L’Auberge de Sedona is honored to host an intimate creekside lunch with Tibetan Monks
April 26, 2019
A Wellness Experience for Mind and Body
On this day of celebration and blessing, we are honored to host lunch with the Tibetan Monks as the Maitreya Sand Mandala has been completed and swept into Oak Creek. Following the Disbursement of Sand Ceremony and blessing of L’Auberge de Sedona for the 35th Anniversary, a sit-down lunch with naturally immersive creekside fare will be served. We invite guests of L’Auberge along with Sedona guests and locals to dine with the monks as we celebrate the positivity of the world. Lunch will be served “family style” with selections highlighting the spring menus of Etch Kitchen & Bar and Cress on Oak Creek. A portion of the price paid for lunch will be given as a donation to the monks’ monastery.
The Tibetan Buddhist monks of Gaden Shartse Monastic University will be on tour in Sedona from April 18th to the 28th.
The Tibetan monks will be creating the Maitreya Sand Mandala (the Buddha of Love) at Unity of Sedona, from April 21st to the 26th. Maitreya is a Bodhisattva who has appeared and will appear on Earth when needed. His name is derived from the Sanskrit word “maitri” meaning “Boundless Love and Kindness”. Visitors may come to Unity of Sedona to watch the Sand Mandala take shape, to learn more about Tibetan art, or to just sit and meditate.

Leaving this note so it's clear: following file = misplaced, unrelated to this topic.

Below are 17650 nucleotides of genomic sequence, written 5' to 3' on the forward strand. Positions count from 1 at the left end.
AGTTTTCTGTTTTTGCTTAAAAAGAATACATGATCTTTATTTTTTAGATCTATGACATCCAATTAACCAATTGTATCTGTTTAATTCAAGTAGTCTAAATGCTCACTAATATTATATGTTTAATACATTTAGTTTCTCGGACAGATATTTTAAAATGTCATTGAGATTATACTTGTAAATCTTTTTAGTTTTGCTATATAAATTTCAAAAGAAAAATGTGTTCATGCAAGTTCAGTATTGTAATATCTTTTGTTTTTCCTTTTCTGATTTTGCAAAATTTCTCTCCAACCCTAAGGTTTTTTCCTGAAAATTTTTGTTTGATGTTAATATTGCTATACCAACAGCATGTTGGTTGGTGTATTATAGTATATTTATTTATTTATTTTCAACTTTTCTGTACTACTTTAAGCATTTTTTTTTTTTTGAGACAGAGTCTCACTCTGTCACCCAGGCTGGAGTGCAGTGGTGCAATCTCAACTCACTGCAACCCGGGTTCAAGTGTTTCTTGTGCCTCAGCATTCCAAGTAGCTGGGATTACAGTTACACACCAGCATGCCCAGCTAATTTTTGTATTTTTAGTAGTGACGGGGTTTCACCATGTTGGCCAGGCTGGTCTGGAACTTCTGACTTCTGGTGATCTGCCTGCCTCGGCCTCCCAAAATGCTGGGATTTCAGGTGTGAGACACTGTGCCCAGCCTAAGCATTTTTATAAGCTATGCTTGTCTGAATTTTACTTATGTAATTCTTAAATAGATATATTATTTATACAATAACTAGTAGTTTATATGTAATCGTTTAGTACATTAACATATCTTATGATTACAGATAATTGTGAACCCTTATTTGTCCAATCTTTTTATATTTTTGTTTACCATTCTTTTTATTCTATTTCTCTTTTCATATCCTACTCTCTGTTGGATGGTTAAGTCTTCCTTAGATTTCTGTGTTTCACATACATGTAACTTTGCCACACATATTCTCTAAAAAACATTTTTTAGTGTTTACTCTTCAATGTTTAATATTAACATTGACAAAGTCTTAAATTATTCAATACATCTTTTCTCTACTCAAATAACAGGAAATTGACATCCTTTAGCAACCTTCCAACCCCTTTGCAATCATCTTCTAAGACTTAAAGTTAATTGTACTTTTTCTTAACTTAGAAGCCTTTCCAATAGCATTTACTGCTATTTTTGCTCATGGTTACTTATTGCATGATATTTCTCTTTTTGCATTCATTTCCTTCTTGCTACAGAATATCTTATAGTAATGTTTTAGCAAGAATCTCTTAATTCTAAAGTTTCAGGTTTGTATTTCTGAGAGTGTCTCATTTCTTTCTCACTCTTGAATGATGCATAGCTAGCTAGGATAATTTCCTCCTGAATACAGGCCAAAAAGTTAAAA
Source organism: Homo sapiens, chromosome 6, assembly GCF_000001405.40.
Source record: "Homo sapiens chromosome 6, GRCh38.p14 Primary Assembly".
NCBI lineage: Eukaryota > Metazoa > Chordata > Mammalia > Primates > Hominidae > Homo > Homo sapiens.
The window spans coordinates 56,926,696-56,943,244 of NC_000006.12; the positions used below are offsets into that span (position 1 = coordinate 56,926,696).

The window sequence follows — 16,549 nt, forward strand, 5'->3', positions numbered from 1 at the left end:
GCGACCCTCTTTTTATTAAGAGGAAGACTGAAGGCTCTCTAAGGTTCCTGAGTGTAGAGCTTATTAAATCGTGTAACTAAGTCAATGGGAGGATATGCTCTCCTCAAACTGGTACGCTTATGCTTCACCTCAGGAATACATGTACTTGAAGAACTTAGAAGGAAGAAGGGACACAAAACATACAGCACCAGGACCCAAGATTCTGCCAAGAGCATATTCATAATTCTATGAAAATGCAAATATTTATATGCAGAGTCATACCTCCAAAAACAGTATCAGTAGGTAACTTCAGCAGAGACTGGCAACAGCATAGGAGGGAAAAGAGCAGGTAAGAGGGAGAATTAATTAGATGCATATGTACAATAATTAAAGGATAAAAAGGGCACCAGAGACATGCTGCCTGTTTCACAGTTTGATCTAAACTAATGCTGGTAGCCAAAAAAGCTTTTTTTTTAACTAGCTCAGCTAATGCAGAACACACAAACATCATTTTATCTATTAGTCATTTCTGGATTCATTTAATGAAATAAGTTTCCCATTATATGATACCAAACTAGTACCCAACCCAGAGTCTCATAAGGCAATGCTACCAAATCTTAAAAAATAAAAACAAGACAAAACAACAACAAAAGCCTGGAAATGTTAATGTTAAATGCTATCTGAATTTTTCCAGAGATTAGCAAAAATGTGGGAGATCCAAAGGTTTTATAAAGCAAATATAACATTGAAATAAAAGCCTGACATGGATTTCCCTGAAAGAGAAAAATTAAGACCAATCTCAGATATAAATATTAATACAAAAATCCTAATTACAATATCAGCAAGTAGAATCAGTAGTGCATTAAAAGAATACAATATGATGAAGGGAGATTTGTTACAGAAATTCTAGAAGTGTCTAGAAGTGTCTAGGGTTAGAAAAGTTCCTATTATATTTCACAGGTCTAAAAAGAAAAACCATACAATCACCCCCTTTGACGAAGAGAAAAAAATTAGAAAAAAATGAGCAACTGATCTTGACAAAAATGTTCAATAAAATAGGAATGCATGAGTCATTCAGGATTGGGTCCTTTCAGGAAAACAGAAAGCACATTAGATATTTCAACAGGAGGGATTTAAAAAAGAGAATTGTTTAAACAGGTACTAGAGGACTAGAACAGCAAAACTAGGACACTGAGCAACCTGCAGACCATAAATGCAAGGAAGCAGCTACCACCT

View the Sand Mandala
Opening Ceremony to begin at 2:00 pm on Sunday, April 21st. Daily viewing the progress of the Sand Mandala, 9:00 am – 4:30 pm in the Unity sanctuary April 22nd-25th. Closing Ceremony to begin at Unity at 11:00 am on, Friday, April 26th.
L’Auberge will host the final Water Ceremony of the Sand Mandala when the monks will disperse the sand into Oak Creek as a way to wash away the negativity of the world. Following the water ceremony, the monks will walk throughout the hotel property and bless all parts in celebration of our 35th Anniversary.
Lunch “Family Style” Menu
Appetizers / Salads
Truffle Deviled Eggs GF – VEG
Black Truffle, Fresh Chives, Pickled Red Onion, Crumbled White Truffle Ricotta
Ahi Tuna Nicoise Salad GF
Fingerling Potato, Kalamata Olives, Quail Eggs, Cherry Tomato, Haricot Verts
Achiote Pork Belly Sliders
Sister’s Shubert’s Bread, Tajin Aioli, Southwest Slaw
Chopped Salad GF
Fennel Salami, Toasted Pepitas, Fried Shallots, Brussel Sprouts, Apple Cider Vinaigrette
Molasses Roasted Beef Ribeye GF
Sherry Vinegar Brussel Sprouts, Rosemary Beef Jus
Buttermilk Fried Sedona Rainbow Trout
Ramona Farms Roasted Pima Corn, Cotija Cheese, Jalapeno Chips
Mushrooms Ravioli Fricassee VEG
Porcini Mushroom Sauce, Roasted Fennel, Shitake
Chocolate Hazelnut Tartlets
Toasted Nuts, Chocolate Ganache
Passion Fruit Cheesecake
Oreo Crust, Passion Fruit Mousse
Orange Mousse and Fresh Berries
Coconut Tres Leche GF
$75 per person, a portion of the cost will be given as a donation.